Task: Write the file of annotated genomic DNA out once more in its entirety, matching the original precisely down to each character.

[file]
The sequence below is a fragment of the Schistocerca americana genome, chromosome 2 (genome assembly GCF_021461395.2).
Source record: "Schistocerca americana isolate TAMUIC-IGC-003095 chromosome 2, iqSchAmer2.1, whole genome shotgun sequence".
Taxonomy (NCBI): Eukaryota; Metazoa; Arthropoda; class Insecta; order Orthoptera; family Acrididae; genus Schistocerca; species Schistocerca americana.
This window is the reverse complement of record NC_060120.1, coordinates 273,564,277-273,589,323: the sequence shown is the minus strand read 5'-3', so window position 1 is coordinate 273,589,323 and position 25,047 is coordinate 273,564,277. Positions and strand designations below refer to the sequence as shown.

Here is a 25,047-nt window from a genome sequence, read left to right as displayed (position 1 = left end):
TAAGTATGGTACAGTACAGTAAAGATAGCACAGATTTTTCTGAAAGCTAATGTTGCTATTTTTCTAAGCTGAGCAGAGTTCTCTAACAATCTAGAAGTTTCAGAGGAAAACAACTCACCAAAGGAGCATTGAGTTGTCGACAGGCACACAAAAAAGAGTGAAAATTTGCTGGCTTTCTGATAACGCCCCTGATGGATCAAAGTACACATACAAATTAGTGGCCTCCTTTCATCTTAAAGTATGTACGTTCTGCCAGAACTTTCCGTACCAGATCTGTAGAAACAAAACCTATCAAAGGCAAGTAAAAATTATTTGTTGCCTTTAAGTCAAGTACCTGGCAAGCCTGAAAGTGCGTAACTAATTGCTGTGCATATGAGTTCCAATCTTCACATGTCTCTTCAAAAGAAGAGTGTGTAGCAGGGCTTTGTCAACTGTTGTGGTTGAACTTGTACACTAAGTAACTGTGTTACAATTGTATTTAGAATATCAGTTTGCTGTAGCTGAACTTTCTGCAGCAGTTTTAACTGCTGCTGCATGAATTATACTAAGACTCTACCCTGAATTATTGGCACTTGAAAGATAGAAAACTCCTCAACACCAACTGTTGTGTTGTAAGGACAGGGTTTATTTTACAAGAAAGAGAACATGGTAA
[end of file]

The sequence below is a fragment of the Schistocerca americana genome, chromosome 2 (genome assembly GCF_021461395.2).
Source record: "Schistocerca americana isolate TAMUIC-IGC-003095 chromosome 2, iqSchAmer2.1, whole genome shotgun sequence".
Taxonomy (NCBI): Eukaryota; Metazoa; Arthropoda; class Insecta; order Orthoptera; family Acrididae; genus Schistocerca; species Schistocerca americana.
This window is the reverse complement of record NC_060120.1, coordinates 273,564,277-273,589,323: the sequence shown is the minus strand read 5'-3', so window position 1 is coordinate 273,589,323 and position 25,047 is coordinate 273,564,277. Positions and strand designations below refer to the sequence as shown.

Here is a 25,047-nt window from a genome sequence, read left to right as displayed (position 1 = left end):
TAAGTATGGTACAGTACAGTAAAGATAGCACAGATTTTTCTGAAAGCTAATGTTGCTATTTTTCTAAGCTGAGCAGAGTTCTCTAACAATCTAGAAGTTTCAGAGGAAAACAACTCACCAAAGGAGCATTGAGTTGTCGACAGGCACACAAAAAAGAGTGAAAATTTGCTGGCTTTCTGATAACGCCCCTGATGGATCAAAGTACACATACAAATTAGTGGCCTCCTTTCATCTTAAAGTATGTACGTTCTGCCAGAACTTTCCGTACCAGATCTGTAGAAACAAAACCTATCAAAGGCAAGTAAAAATTATTTGTTGCCTTTAAGTCAAGTACCTGGCAAGCCTGAAAGTGCGTAACTAATTGCTGTGCATATGAGTTCCAATCTTCACATGTCTCTTCAAAAGAAGAGTGTGTAGCAGGGCTTTGTCAACTGTTGTGGTTGAACTTGTACACTAAGTAACTGTGTTACAATTGTATTTAGAATATCAGTTTGCTGTAGCTGAACTTTCTGCAGCAGTTTTAACTGCTGCTGCATGAATTATACTAAGACTCTACCCTGAATTATTGGCACTTGAAAGATAGAAAACTCCTCAACACCAACTGTTGTGTTGTAAGGACAGGGTTTATTTTACAAGAAAGAGAACATGGTAA